And they can now document Degas's personal acquaintance with almost 50 nameable dancers. The Opéra dancers ranged across a wide social spectrum. Some were as middle class as the artist himself, others virtually snatched from the gutter. Many of the paid models in his studio came from the poorest backgrounds.
All this new research, says Kendall, brings our picture of Degas "closer to the real world of the Paris Opéra as we know it. In other words, many of his images are not fanciful inventions or whimsical notions. They grow out of his fierce scrutiny and deep knowledge of what was actually happening on the stage and in the classrooms."
But this exhibition and book show he was an intricate, complex, almost self-contradictory artist. While he can now be seen as much more literally a documenter of 19th-century Parisian ballet, this still cannot be regarded as his main purpose. He made some paintings of actual stage performances, but he was far more interested in the wings and classrooms. He was just as fascinated by bored or abstracted dancers waiting for work to begin or flat out with exhaustion after it has ended, as by the dance itself.
The character and "typicality" of the dancers absorbed Degas. Yet he became, as the two curators clearly indicate, astonishingly knowledgeable about dance positions and movements.
If the documentary accuracy of Degas's observations have been underestimated, it is also true, to use Kendall's analogy, that he organized dancers within his pictures as if they were chess pieces. "He is an artist. He reserves for himself the right to make good great pictures. He does give himself the right to rearrange, to introduce things that he may not have literally seen. In the end, his images are extraordinary inventions."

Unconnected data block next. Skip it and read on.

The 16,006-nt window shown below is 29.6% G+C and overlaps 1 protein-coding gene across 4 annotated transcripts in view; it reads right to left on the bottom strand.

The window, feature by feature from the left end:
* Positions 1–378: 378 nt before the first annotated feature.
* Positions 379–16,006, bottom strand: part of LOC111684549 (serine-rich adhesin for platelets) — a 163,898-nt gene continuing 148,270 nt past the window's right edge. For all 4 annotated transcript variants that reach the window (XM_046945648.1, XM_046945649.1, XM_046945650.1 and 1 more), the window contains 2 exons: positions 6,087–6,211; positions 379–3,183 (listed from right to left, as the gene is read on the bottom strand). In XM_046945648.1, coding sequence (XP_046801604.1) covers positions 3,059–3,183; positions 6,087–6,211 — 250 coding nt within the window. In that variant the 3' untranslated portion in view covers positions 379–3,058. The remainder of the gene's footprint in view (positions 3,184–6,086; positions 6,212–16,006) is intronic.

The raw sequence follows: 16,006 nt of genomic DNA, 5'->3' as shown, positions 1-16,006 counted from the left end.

This is nowhere as true as it is in his "last dancers." In phenomenal color, strenuous drawing, energy, and sinuous rigor, these images are arguably the triumphant culmination of all his dance works. In this late period, although he continued to use dancers as models, his images have less specific connection with the world of the Opéra itself, and more absolute self-sufficiency.
These late dance pictures are instilled with his renewed interest in ancient Greek sculpture, in the frieze and the bas relief. Like the masters of the Italian Renaissance, whom he also profoundly admired, he saw himself increasingly as part of a very old tradition. And he saw ballet itself as the inheritor of classical sculpture celebrating dance.
Ballet, he once told an American collector, "is all that is left us of the combined movements of the Greeks." It is to the credit of Kendall and De Vonyar that they take this remark far more seriously than others have. They show that it accounts for the absolute dedication and seriousness of Degas the "painter of dancers," particularly in the climax of his final phase.
'Degas and the Dance' is at The Detroit Institute of Arts from Oct. 20-Jan. 12. It travels to the Philadelphia Museum of Art Feb. 12-May 11.